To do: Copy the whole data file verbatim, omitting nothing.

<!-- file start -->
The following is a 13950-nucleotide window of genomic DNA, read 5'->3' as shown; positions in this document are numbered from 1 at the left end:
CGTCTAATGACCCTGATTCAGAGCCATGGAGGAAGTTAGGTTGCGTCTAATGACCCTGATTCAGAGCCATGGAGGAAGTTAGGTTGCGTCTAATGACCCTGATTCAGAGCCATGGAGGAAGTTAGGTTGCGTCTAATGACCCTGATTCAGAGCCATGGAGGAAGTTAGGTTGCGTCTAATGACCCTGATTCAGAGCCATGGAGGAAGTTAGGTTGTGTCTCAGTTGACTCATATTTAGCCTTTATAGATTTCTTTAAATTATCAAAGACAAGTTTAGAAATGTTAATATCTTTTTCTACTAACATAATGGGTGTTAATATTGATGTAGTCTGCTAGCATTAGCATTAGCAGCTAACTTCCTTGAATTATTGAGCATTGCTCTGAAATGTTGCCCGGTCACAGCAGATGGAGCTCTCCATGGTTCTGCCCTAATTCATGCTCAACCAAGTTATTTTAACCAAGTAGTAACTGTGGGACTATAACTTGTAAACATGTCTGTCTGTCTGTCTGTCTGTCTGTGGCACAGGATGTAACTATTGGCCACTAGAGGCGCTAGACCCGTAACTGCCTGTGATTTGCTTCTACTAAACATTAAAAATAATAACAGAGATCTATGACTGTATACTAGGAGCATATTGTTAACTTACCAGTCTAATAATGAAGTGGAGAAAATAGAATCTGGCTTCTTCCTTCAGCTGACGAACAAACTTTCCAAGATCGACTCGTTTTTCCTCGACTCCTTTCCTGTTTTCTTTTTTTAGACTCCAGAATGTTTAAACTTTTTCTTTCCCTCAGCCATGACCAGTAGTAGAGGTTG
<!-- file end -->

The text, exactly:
The following is a 13950-nucleotide window of genomic DNA, read 5'->3' as shown; positions in this document are numbered from 1 at the left end:
CGTCTAATGACCCTGATTCAGAGCCATGGAGGAAGTTAGGTTGCGTCTAATGACCCTGATTCAGAGCCATGGAGGAAGTTAGGTTGCGTCTAATGACCCTGATTCAGAGCCATGGAGGAAGTTAGGTTGCGTCTAATGACCCTGATTCAGAGCCATGGAGGAAGTTAGGTTGCGTCTAATGACCCTGATTCAGAGCCATGGAGGAAGTTAGGTTGTGTCTCAGTTGACTCATATTTAGCCTTTATAGATTTCTTTAAATTATCAAAGACAAGTTTAGAAATGTTAATATCTTTTTCTACTAACATAATGGGTGTTAATATTGATGTAGTCTGCTAGCATTAGCATTAGCAGCTAACTTCCTTGAATTATTGAGCATTGCTCTGAAATGTTGCCCGGTCACAGCAGATGGAGCTCTCCATGGTTCTGCCCTAATTCATGCTCAACCAAGTTATTTTAACCAAGTAGTAACTGTGGGACTATAACTTGTAAACATGTCTGTCTGTCTGTCTGTCTGTCTGTGGCACAGGATGTAACTATTGGCCACTAGAGGCGCTAGACCCGTAACTGCCTGTGATTTGCTTCTACTAAACATTAAAAATAATAACAGAGATCTATGACTGTATACTAGGAGCATATTGTTAACTTACCAGTCTAATAATGAAGTGGAGAAAATAGAATCTGGCTTCTTCCTTCAGCTGACGAACAAACTTTCCAAGATCGACTCGTTTTTCCTCGACTCCTTTCCTGTTTTCTTTTTTTAGACTCCAGAATGTTTAAACTTTTTCTTTCCCTCAGCCATGACCAGTAGTAGAGGTTG